Arts and crafts, Modern
I am really delighted to present this exquisite small silver cloisonné enamelled cup by a very interesting jeweller/silversmith who has largely been forgotten.
The cup is fully hallmarked for London 1938 with makers mark H.A.P.L. This mark is for Henry Ambrose Pudney Littledale. The base of the cup is augmented with extremely high quality cloisonné green enamel.
Major H.A.P Littledale (1881 – 1966), as he apparently liked to be known, was a minor aristocrat and officer in the army from 1901 to 1919. An unlikely start for a jeweller, silversmith, enamellist and inventor. He retired from the army to Devon near Barnstaple and at some time in around the 1920’s or early 1930’s he takes up metalworking and by 1935 is an active member of the later arts and crafts movement. His work was displayed at the Royal Birmingham Society of Artists Crafts Exhibition 1935 and he was both a Craft Member and Exhibitor at the 1938 Arts and Crafts Exhibition Society. He registered his mark at the London assay office in 1937.
His work is extremely rare – I can find no other surviving examples, though I am sure they must exist. His importance does not stem from his work as such, but from his development and patent in 1933 of a new technique for hard soldering that allowed refined granulation techniques in silver and gold (patent number 415181, 23rd March, 1933).
Such was the significance of this development that he gave a series of lectures at Goldsmiths Hall (possibly also the Art Workers Guild) on his technique entitled “The scientific and technical factors of production in gold and silverwork”. This lecture with the title “Re-discovery of Granulation Work – methods of ancient Greeks and Etruscans used today” was published and can be seen in the last two images. We know from surviving notes at Goldsmiths Hall Library that included in the audience were Elizabeth Treskow and Johann Michael Wilm, famous modernist jewellers from Germany, who themselves are credited with reviving the ancient neoclassial techniques. Littledale’s co-speaker at the lectures was HG Murphy.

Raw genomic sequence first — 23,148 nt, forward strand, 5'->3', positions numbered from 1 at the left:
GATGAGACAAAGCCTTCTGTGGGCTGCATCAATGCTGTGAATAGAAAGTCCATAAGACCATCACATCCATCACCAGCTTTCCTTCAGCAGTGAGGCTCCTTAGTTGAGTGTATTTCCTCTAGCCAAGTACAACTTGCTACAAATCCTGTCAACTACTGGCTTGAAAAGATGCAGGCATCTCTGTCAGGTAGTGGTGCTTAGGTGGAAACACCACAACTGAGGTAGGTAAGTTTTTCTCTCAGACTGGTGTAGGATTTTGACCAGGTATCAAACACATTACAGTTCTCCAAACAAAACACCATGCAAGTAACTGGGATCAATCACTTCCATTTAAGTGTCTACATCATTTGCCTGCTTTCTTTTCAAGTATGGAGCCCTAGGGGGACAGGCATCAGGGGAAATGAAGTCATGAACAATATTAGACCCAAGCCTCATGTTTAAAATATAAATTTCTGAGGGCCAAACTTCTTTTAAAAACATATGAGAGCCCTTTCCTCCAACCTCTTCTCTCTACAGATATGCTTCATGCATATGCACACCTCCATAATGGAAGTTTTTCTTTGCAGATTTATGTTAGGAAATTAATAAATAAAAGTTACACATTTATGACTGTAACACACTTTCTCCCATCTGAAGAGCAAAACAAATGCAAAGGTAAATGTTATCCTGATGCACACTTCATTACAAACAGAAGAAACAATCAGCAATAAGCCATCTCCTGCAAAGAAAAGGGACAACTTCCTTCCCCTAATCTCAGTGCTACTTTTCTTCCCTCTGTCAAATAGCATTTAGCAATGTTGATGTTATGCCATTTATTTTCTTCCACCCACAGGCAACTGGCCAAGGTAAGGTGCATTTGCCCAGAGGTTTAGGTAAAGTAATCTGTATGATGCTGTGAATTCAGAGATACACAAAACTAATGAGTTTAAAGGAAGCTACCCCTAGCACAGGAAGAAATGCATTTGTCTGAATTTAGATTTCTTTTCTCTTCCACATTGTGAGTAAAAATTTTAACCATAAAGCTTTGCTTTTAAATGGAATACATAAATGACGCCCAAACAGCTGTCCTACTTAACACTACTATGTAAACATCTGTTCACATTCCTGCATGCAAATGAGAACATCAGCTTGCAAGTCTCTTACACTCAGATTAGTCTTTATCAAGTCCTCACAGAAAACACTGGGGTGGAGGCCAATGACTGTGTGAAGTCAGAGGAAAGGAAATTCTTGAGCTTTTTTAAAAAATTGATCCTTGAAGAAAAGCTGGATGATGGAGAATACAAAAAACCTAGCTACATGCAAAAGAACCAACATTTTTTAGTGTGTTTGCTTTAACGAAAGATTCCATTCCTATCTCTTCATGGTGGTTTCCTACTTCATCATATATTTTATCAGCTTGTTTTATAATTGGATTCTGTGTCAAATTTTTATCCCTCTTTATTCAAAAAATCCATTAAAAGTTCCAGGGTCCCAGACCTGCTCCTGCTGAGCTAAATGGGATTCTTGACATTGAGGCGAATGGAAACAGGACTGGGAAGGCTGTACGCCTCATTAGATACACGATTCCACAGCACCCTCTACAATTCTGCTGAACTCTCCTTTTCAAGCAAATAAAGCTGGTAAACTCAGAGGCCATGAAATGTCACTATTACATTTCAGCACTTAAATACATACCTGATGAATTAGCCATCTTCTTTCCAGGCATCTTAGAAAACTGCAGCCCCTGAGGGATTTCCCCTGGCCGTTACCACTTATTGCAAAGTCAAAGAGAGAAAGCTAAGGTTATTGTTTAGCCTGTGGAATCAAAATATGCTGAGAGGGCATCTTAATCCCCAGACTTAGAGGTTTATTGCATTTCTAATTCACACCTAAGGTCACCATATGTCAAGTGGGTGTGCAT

What we know of Littledale is quite limited but he was heavily featured in a 1936 article in the “Industrial Arts” Journal (Volume 1, N0 2, pages 122-128) that can be seen in the additional photos listed. An extract from this article is shown below:
“That new opportunities do await the jewellery trade has been proved by Mr H Littledale who has succeeded in rediscovering the secret of fine grain work which has been lost for nearly 2000 years……Castellani in the early 19th century and later Guiliani experimented with the idea and some of the latter’s work, now in the Victorian and Albert Museum, shows a resemblance to some of the ancient work, but the secret, so far, as he had penetrated it, died with him.
….The secret depends on chemical not mechanical methods and has now been rediscovered and patented by Mr Littledale.”
The article goes onto describe the method and states that it also allows for refined cloisonné enamel work – as exemplified by this bowl.
Littledale was clearly a man of diverse interests. Whilst serving in South Africa he was active as an Ornithologist, contributing to articles on the local bird population, and some of his birds’ egg specimens are now in the Natural History Museum. He also studied the local moth and rat populations, the so called “whistling rat” is named after him as “Paratomys littledalei”. After he retired from the army he became a leading bee keeper. His links to Goldsmith Hall are extensive.
Based on correspondence held at the Library it seems he had a close relationship with H G Murphy and may have worked at the British Museum. He became a Liveryman of the Goldsmiths Company in 1939, leaving them a bequest upon his death in 1966, and it seems that Malcom Appleby was one of the beneficiaries of a £100 Littledale bursary in the early stages of his career. “Unravelling the Mystery”, the history of the Company in the 20th century by Peter Jenkins (Third Millennium, 2000) includes a photo of an enamelled plaque of St George by Littledale held in the Goldsmiths’ Company’s Collection.
The bowl is in near mint condition and a very good gauge of silver. All the seams have applied delicate wirework. It has been made in two parts with the base screwed into the bowl stem – see images. You can also see the blue counter enamel in the foot. It is a masterpiece of workmanship and a great representation of later British arts and crafts modernist interwar silver work.
I am grateful to Sophia Tobin at Goldsmiths Library for assisting with this research. Other sources not noted are from the internet. If you have further information on Littledale I would be delighted to hear from you.
This item is now for sale.
Maker: Henry Ambrose Pudney Littledale
Designer: Henry Ambrose Pudney Littledale
Marks: HAPL, London, “C”
Material: Sterling silver, enamel
Size: 6.75 cm high, 11.75 cm max width
Weight: 5.4 oz, 153 grams
Arts and crafts, Modern